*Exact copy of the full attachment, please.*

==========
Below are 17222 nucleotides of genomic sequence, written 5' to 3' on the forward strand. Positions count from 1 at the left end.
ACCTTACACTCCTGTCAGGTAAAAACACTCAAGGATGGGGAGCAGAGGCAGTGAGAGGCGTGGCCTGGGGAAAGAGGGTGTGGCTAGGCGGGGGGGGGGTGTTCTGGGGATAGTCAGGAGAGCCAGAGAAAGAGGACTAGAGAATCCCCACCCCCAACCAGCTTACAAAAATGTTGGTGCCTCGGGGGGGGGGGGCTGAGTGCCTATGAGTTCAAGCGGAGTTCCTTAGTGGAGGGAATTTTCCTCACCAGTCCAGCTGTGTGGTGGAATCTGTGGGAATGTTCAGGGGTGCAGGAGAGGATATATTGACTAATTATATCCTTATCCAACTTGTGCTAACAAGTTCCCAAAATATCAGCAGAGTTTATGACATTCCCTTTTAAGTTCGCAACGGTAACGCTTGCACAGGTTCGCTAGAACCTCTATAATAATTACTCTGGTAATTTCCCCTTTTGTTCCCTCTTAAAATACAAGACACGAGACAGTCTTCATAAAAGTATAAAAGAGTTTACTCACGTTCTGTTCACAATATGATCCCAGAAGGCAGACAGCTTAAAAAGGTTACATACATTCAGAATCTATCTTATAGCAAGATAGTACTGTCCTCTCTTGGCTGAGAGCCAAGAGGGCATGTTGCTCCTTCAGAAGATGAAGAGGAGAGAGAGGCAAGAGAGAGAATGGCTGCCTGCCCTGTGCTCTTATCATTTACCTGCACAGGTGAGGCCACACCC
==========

Below are 17222 nucleotides of genomic sequence, written 5' to 3' on the forward strand. Positions count from 1 at the left end.
ACCTTACACTCCTGTCAGGTAAAAACACTCAAGGATGGGGAGCAGAGGCAGTGAGAGGCGTGGCCTGGGGAAAGAGGGTGTGGCTAGGCGGGGGGGGGGTGTTCTGGGGATAGTCAGGAGAGCCAGAGAAAGAGGACTAGAGAATCCCCACCCCCAACCAGCTTACAAAAATGTTGGTGCCTCGGGGGGGGGGGGCTGAGTGCCTATGAGTTCAAGCGGAGTTCCTTAGTGGAGGGAATTTTCCTCACCAGTCCAGCTGTGTGGTGGAATCTGTGGGAATGTTCAGGGGTGCAGGAGAGGATATATTGACTAATTATATCCTTATCCAACTTGTGCTAACAAGTTCCCAAAATATCAGCAGAGTTTATGACATTCCCTTTTAAGTTCGCAACGGTAACGCTTGCACAGGTTCGCTAGAACCTCTATAATAATTACTCTGGTAATTTCCCCTTTTGTTCCCTCTTAAAATACAAGACACGAGACAGTCTTCATAAAAGTATAAAAGAGTTTACTCACGTTCTGTTCACAATATGATCCCAGAAGGCAGACAGCTTAAAAAGGTTACATACATTCAGAATCTATCTTATAGCAAGATAGTACTGTCCTCTCTTGGCTGAGAGCCAAGAGGGCATGTTGCTCCTTCAGAAGATGAAGAGGAGAGAGAGGCAAGAGAGAGAATGGCTGCCTGCCCTGTGCTCTTATCATTTACCTGCACAGGTGAGGCCACACCC